Columbia Journalism Names Winners of 2019 Alumni Awards | Columbia Journalism School

Columbia Journalism Names Winners of 2019 Alumni Awards

Dean Steve Coll and the Alumni Association of the Columbia Journalism School are proud to announce the recipients of the 2019 Alumni Awards.

The winners are Elisabeth Bumiller ’79, Washington bureau chief of The New York Times; Ailsa Chang ’08, host of NPR’s All Things Considered; Martin S. Gottlieb ’69, former editor and reporter at several publications including Newsday, The Bergen Record and The New York Times. The J-School is also presenting the First Decade Award to Mariana Atencio ’09, a correspondent for MSNBC and NBC News.

This year’s winners are leading coverage of Washington developments, they are hosting the most-listened to radio news show, they have spent half a century delivering quality investigative journalism and they are reporting in English and Spanish.

“These alumni represent the best of the Journalism School,’’ Dean Steve Coll said of the winners. “At a time when the press is under attack all over the world, and especially in our own country, the work of these four should stand as a reminder that the best defense is to practice and contribute bold, independent journalism. We are inspired by their adherence to the highest standards of journalism.’’

Winners are selected by a panel of jurors made up of previous alumni award winners and a representative of the Alumni Board.

The 2018 awards will be presented Saturday, April 27, at a luncheon at Low Memorial Library during the Journalism School’s Alumni Weekend.

Here is more on this year’s winners:

 

 

Elisabeth Bumiller ’79  is Washington bureau chief of The New York Times, a position she was named to in September 2015. She oversees daily operations and leads all news coverage from Washington for The Times. Previously, she served as the Washington editor and deputy Washington bureau chief. As a reporter, she has covered the White House, the Pentagon and John McCain's 2008 presidential campaign for The Times. Before joining The Times, she was a reporter for The Washington Post in Washington, New Delhi and Tokyo. She is the author of several books, including “Condoleezza Rice: An American Life.”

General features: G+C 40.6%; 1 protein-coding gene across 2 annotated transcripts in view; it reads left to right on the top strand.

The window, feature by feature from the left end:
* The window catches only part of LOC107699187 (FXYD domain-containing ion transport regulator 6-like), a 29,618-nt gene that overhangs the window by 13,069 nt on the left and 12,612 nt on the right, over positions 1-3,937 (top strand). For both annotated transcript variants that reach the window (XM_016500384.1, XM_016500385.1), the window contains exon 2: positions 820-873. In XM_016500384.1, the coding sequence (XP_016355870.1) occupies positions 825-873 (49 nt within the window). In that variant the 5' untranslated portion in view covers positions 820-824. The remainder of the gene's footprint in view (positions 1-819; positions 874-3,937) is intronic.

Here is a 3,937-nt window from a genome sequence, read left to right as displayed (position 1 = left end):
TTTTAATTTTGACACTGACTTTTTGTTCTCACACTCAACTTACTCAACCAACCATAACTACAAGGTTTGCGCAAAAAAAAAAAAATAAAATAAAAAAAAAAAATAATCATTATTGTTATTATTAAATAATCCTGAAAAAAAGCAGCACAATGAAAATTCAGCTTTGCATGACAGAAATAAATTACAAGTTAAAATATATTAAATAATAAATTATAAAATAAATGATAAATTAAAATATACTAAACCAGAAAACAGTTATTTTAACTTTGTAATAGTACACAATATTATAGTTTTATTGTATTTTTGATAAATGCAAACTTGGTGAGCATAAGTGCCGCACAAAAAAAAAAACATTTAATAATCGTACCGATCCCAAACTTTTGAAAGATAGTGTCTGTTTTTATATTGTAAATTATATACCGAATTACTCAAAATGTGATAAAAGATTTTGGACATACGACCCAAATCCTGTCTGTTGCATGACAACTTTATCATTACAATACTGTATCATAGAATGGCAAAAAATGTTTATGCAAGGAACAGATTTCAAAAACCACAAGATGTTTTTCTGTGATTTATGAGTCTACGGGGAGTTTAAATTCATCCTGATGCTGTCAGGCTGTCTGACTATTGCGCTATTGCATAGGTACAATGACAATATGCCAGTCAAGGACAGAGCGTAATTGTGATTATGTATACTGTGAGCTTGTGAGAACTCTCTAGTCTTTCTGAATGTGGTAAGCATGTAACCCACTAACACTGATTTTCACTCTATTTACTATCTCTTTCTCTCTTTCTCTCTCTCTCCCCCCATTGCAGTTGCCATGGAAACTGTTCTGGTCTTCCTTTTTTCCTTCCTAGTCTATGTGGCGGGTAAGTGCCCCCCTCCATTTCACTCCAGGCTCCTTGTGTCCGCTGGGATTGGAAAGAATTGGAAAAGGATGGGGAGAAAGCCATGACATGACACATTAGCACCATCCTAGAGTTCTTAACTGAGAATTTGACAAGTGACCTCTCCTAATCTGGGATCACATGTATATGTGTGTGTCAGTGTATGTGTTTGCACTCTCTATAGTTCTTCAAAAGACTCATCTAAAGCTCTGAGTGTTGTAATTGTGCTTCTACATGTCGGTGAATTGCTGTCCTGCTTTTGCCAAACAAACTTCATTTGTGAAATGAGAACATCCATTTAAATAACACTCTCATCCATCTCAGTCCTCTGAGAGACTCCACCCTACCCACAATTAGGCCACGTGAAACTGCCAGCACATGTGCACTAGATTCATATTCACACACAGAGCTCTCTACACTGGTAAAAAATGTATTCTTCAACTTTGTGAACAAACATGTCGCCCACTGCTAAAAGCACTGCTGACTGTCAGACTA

Ailsa Chang ’08 is a host of NPR’s All Things Considered, and she is also a correspondent for Planet Money. An award-winning journalist, she was a congressional correspondent with NPR's Washington desk. Before joining NPR, Chang was an investigative reporter at WNYC where she focused on criminal justice and legal affairs. In her first career, Chang was a lawyer. After earning her law degree with distinction from Stanford Law School, she  served as a law clerk to Judge John T. Noonan, Jr. on the United States Court of Appeals for the 9th Circuit in San Francisco.

 

Martin Gottlieb '69 has been an award-winning reporter and editor at a wide range of newspapers, leading investigative teams and rising to masthead positions at the New York Daily News and The New York Times. At The Times, where he started as a metro reporter, he served as the metro and national projects editor, deputy culture editor, and associate managing editor in charge of the newsroom on weekends. He was the editor of The Village Voice; the Bergen Record during its groundbreaking coverage of Gov. Chris Christie and the George Washington Bridge scandal; and, as The Times global editions editor, the International Herald Tribune. Gottlieb also taught popular classes at the Journalism School for more than 15 years. Capping a five-decade career, he is currently the assistant managing editor for investigations at Newsday. 

 

Mariana Atencio ’09 is the 2019 First Decade Award winner chosen among graduates of the last 10 years. She has reported for Spanish-language and English-language media. Currently she is a correspondent for NBC and MSNBC, where she has reported on the separation of families along the border earlier this year, the midterm elections and the 2016 elections. A native of Venezuela, she was also a reporter and anchor for Fusion TV and an investigative reporter at Univision, where she was part of the team that won a Peabody Award for the documentary “Rapido y Furioso” (Fast & Furious), about a controversial U.S.-directed arms program in Mexico.

 

 

Contact:
Maria Newman
Director of Alumni Relations
(212) 854-9938
men25@columbia.edu